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Could a skin check with your flu jab help address work-related dermatitis?

Glove awareness event hears options for nurses should include fast-track dermatology care

Glove awareness event hears options for nurses should include fast-track dermatology care


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Nurses who develop painful work-related skin problems should be fast-tracked for dermatology appointments, a senior RCN officer has said.

An estimated 1,000 healthcare workers develop work-related contact dermatitis in England, Scotland and Wales every year, according to the Health and Safety Executive. Causes include frequent exposure to water, cleaning agents and overuse or underuse of gloves. 

Follow the fast-track physio model

RCN national officer, employment relations Kim Sunley said offering access to specialist appointments and skin checks when nurses are invited for the annual flu vaccination could help tackle the problem.

Speaking at the RCN’s Are you Glove Aware event in London this week, Ms Sunley said nurses needed prompt advice and support when dealing with work-related skin health.

‘As we have fast-track physio, we should have fast-track dermatology appointments for staff,’ she said. ‘We’ve had some really great ideas around skin checks near flu jab time, so we can implement it into everyone’s busy routines.’


Rose Gallagher: ‘Nurses are unsure of
when they should be wearing gloves.’

RCN professional lead for infection prevention and control Rose Gallagher told the event that, with existing workforce pressures, the health and care sectors can ill afford absences due to work-related contact dermatitis.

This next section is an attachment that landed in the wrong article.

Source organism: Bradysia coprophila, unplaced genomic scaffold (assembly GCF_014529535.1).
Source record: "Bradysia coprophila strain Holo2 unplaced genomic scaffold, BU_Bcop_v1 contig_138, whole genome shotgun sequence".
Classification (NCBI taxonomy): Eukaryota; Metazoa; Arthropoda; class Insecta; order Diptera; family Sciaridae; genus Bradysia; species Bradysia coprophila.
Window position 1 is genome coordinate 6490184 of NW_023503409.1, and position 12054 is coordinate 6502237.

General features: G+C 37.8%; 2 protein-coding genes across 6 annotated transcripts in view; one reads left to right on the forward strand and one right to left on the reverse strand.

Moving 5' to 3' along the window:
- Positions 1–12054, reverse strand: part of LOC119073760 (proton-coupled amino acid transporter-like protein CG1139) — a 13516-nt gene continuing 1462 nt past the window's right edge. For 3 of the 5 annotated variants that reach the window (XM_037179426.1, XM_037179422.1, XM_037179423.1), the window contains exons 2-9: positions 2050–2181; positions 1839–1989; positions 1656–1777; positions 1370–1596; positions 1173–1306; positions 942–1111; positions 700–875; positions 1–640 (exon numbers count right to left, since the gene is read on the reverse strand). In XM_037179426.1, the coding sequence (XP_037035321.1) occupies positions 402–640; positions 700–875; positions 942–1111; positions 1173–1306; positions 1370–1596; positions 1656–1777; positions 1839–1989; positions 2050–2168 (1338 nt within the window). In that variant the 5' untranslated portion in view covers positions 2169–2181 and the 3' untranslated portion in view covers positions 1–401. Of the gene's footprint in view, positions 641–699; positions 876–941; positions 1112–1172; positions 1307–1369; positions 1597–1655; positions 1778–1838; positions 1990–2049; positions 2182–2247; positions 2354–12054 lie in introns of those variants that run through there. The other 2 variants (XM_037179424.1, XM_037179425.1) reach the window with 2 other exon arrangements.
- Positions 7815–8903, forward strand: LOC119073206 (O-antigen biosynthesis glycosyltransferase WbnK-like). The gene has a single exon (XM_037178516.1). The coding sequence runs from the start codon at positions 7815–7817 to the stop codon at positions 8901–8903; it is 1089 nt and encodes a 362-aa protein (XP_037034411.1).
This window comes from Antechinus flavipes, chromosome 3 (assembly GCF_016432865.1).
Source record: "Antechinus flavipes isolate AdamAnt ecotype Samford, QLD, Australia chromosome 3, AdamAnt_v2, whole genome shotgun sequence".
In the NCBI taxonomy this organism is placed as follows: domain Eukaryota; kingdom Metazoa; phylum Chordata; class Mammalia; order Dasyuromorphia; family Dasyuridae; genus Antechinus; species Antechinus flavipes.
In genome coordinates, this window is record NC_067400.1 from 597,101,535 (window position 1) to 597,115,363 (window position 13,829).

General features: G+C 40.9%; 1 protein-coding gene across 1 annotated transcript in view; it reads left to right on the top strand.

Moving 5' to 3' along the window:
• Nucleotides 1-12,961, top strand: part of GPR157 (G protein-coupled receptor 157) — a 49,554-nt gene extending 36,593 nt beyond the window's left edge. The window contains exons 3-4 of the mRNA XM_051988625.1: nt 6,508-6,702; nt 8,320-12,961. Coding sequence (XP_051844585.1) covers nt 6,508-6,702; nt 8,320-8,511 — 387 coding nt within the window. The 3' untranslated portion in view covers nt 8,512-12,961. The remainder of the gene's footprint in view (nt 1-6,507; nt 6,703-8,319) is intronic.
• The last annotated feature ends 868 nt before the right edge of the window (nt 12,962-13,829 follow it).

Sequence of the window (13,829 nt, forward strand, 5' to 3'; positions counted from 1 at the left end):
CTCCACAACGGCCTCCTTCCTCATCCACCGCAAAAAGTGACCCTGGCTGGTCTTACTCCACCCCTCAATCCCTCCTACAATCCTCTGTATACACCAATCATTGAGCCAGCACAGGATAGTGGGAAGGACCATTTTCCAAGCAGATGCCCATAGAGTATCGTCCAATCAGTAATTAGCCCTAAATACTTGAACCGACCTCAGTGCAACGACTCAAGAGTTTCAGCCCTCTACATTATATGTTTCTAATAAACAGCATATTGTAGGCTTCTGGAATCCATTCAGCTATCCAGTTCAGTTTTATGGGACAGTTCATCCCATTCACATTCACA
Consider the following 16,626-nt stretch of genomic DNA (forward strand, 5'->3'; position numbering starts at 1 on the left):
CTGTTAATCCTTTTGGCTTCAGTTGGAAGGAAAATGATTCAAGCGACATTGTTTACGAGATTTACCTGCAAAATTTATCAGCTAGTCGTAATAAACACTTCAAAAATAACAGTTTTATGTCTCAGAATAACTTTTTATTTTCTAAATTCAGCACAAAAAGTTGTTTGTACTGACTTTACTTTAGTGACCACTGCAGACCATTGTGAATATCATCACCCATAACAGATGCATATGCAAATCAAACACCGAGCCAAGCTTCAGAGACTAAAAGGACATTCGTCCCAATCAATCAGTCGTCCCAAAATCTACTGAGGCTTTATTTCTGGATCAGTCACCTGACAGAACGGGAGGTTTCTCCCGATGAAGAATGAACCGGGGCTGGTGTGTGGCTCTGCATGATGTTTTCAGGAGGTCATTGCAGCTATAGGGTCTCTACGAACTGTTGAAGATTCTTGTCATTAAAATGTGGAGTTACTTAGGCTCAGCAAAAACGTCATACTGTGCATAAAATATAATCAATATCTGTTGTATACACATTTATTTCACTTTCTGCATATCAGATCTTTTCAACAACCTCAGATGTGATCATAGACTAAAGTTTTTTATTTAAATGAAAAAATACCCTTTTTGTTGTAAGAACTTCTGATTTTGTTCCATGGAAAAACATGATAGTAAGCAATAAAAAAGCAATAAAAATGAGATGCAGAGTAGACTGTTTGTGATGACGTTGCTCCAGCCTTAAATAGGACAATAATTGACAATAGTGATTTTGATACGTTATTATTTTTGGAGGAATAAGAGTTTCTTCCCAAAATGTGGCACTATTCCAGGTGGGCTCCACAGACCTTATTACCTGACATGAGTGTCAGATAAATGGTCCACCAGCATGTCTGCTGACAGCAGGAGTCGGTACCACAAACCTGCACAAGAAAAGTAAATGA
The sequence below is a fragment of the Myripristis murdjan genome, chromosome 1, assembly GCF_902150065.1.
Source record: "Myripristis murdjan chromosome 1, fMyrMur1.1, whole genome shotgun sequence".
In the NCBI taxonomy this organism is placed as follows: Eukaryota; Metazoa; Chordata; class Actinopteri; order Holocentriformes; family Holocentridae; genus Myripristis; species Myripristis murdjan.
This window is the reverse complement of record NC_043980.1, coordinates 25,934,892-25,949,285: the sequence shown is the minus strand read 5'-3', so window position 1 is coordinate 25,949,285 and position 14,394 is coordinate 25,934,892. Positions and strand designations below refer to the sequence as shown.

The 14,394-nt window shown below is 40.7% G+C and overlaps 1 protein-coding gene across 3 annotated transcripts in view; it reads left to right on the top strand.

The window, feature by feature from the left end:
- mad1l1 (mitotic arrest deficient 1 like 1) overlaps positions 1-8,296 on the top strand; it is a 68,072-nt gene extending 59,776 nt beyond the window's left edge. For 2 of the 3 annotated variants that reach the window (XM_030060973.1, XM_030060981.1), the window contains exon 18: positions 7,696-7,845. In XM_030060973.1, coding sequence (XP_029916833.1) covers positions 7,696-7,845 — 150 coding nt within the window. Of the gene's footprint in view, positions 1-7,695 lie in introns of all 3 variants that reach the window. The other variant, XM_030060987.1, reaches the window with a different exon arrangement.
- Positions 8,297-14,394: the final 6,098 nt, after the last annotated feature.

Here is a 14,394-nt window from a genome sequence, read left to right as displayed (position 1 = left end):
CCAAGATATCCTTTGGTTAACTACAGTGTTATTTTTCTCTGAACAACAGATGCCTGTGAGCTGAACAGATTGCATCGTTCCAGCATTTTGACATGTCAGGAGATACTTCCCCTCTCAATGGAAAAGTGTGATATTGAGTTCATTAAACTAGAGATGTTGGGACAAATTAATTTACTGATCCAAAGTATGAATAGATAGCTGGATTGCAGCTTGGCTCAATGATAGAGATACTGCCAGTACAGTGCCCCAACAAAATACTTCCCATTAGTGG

‘If we’ve got 40,000 nurse vacancies and we are losing other nurses to preventable skin disease, either through relocation to non-clinical areas or losing them completely because they can’t continue to practise as nurses, that’s not acceptable,’ she said. 

Uncertainty over when to use gloves

In relation to overuse of examination gloves, Ms Gallagher said some nurses were overly cautious: ‘A perception has somehow arisen over the past decade that we have to treat every patient as potentially infectious.

‘What our members are telling us is that they are unsure of when they should and shouldn’t be wearing gloves, so they wear them all the time just in case.’

Ms Gallagher also urged nurses to consider the effect on the patient experience. ‘Touch is really important to the nurse-patient relationship and the experience of care,’ she said. ‘It’s thinking about the patient’s experience of care or the loved one’s experience of seeing nurses use gloves to feed their mother, where there is no risk.’


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